pool of qualified candidates, and reduce hiring time. New hires report increased satisfaction
with the hiring process, and EPA hiring officials report increased satisfaction with the quality
and number of candidates referred for consideration (Supports Principle 1).
	Convene cross-Agency taskforce to provide advice regarding performance of EPA's
Human Resources Shared Service Centers (by November 2010).
	Complete standardized recruitment packages for 10 occupations for customer use (by
December 2010).
2.	Attract a diverse pool of applicants for EPA jobs, including increased representation from
minority, veteran, women, and disabled populations (Supports Principle 1).
	Launch the Diversity Dashboard, an internal database capable of providing snapshots of
EPA employment data (by December 2010).
	Conduct training for hiring officials in all EPA regions and program offices on targeted
outreach strategies and the use of social media tools to attract qualified, diverse
applicants (by March 2011).
3.	Enhance the capability of telework-eligible EPA employees to work remotely and increase
the number of EPA employees who telework and/or the number of hours teleworked by 10
percent (Supports Principle 2).
	Use results from the EPA Telework Study (includes regional approaches, best practices,
and technology options) to inform the EPA policy approach to telework (by December
2010).
	Train 100 percent of managers and supervisors in the training course, "Telework: A
Manager's Perspective" (by March 2011).
	Launch the enhanced Employee Portal to support employee remote access to specific
EPA applications and systems. Track usage to build baseline data for measuring usage
rates in future years (by April 2011).
4.	Improve the on-boarding experience for new hires, expand opportunities for management
and staff for ongoing development, and foster increased collaboration as One EPA
(Supports Principles 1 and 2).
	Identify and implement on-boarding "best practices," including integration of technologies
such as social networking. Achieve improved employee satisfaction scores on the FY
2011 federal Employee Viewpoint Survey (EVS).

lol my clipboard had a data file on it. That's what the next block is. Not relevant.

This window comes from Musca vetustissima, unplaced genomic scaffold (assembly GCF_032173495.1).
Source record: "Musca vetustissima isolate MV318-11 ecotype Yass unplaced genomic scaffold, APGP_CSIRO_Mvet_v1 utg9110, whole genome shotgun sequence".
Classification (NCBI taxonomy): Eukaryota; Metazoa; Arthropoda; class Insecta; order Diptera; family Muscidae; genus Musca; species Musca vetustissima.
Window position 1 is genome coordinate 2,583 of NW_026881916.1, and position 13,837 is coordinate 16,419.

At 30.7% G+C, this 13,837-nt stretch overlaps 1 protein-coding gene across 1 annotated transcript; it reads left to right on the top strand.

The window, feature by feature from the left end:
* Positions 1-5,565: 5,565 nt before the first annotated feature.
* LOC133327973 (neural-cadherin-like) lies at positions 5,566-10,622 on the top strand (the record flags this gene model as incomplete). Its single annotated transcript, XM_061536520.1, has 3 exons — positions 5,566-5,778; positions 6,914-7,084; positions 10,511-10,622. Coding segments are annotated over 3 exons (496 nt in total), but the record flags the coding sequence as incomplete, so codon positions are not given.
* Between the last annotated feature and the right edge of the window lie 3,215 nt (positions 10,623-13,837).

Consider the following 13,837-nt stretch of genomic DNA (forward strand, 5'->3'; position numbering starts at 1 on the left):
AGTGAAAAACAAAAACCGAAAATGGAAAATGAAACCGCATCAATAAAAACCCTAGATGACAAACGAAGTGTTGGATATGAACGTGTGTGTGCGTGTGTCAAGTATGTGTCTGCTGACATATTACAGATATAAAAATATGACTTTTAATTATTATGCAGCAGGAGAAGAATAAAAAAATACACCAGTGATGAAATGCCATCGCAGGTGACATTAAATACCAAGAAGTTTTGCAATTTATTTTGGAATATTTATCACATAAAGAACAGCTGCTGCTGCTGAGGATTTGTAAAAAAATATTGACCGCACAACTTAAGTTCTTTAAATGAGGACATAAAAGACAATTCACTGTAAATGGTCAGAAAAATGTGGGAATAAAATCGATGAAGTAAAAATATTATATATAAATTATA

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	Investigate and prepare options for expanding the Leadership Development and
Professional Rotational Program to include potential rotations/details to employees in the
"professional-technical" career track (by March 2011).
5.	Practice outstanding resource stewardship and ensure maximum use of Agency funds by
reducing unliquidated obligations in expired grants and contracts. Reduce unliquidated
obligations in expired grants by 15 percent and in expired contracts by 20 percent by the
end of FY 2011 (Supports Principle 3).
	Review 100 percent of unliquidated obligations recorded on or before March 31, 2011 by
June 30, 2011 or per EPA guidance.
6.	Utilize existing and emerging tools to support the President's focus on Open Government
and provide a way for the diverse community of scientists, researchers, and professionals to
connect, communicate, and share ideas (Supports Principle 4).
	Launch EPA's internal professional networking and collaboration site for EPA employees
(by September 2011).
7.	Increase use of Green Conferencing and Green Meeting practices (Supports Principle 5).
	Measure the use of video conference equipment to establish an FY 2011 baseline
against which to track future usage (by September 2011).
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Appendix D
Distribution
Office of the Administrator
Deputy Administrator
Assistant Administrator for Administration and Resources Management
Agency Followup Official (the CFO)
Agency Followup Coordinator
General Counsel
Associate Administrator for Congressional and Intergovernmental Relations
Associate Administrator for External Affairs and Environmental Education
Director, Office of Regional Operations
Audit Followup Coordinator, Office of Administration and Resources Management